Social Justice |
Understanding Witch Hunting: Culture, Patriarchy, and Capitalism
CSD’s work with RLS aims to understand social beliefs that underlie witch violence and explore the specific directions of change in these belief systems at the nexus of patriarchy, culture and capitalist trajectories.The work intends to explore social beliefs and cultural practices as well as economic concerns that give rise to witch violence; and yet, at the same time, create social and legal spaces for human rights-based discourses questioning the practice of witch hunts. It actively engages voices from the ground that represent indigenous women and allies who have stood up to these practices and called for change from within the North East of India.
From a global social rights perspective, the persecution of women as witches has a number of consequences for women’s agency in the region. First, in areas where this is widespread, women are inhibited from exercising their agency in economic or other spheres for fear of being accused of being a witch. Women who do economically better, for instance, wages from migration, are forced to hide their savings and not invest their savings locally for fear of eliciting the envy of others, who may be resentful and suspicious of newly acquired assets, good harvests, or livestock. Third, there is a general economic loss through destruction of property. Fourth, women are not able to assert their rights to land and other property, as was the case in traditional societies. Fifth, there are substantial costs of treatment associated with injuries due to the violence against women.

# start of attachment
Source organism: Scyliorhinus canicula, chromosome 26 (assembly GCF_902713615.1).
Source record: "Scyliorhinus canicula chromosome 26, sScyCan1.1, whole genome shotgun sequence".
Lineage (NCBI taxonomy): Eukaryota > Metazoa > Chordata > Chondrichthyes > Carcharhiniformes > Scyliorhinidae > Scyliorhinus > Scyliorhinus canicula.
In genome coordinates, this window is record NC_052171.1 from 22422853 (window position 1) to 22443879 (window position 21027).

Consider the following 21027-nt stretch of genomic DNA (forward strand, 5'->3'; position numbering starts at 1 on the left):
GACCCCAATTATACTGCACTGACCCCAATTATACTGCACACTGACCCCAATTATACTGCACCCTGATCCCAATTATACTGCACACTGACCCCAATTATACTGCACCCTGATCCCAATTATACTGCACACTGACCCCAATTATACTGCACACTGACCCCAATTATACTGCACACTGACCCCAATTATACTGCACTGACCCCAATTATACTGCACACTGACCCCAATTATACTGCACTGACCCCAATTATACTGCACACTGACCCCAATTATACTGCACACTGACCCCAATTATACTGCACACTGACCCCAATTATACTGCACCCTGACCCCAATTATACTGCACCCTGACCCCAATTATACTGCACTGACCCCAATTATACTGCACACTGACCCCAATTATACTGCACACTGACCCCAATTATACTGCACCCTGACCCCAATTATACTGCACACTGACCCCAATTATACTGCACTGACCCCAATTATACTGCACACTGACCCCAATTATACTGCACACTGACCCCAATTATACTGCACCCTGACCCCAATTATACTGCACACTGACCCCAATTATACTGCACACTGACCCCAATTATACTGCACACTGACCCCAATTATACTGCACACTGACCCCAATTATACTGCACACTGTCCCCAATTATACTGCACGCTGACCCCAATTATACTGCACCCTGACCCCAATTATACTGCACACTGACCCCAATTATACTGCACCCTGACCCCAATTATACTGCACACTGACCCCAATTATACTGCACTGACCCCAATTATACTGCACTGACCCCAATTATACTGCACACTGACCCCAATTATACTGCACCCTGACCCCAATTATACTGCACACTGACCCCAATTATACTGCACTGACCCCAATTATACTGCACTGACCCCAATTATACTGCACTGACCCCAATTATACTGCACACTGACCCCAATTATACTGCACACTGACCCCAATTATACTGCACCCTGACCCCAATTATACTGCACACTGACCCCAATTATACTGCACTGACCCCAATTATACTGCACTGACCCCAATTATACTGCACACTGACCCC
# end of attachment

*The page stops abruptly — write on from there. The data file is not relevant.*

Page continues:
However, not all accusations end in the continued persecution of accused women. There have been examples of resistance by the accused and their supporters, whether through indigenous solidarity and activism networks, NGOs or with the help of family members. This study proposes to examine specific social belief systems within which witch violence, ritual attacks and fear based isolation operate. It seeks to strengthen resistance from within and identify mechanisms, support systems and policies to help overcome this form
About Council for Social Development
Council for Social Development is a leading research and advocacy institution that puts equality and justice at the core of social development. It was established in 1962 under the leadership of Dr C.D. Deshmukh and Dr Durgabai Deshmukh.
CSD has made its mark as a leading social science research institution working in the area of social development with a focus on education, health and nutrition, rural development, poverty, gender and social discrimination and deprivation, especially with reference to the marginalised communities, for nearly 50 years. CSD has been bringing out a quarterly journal, Social Change, which focuses on empirically grounded, analytical papers, essays and policy discussions.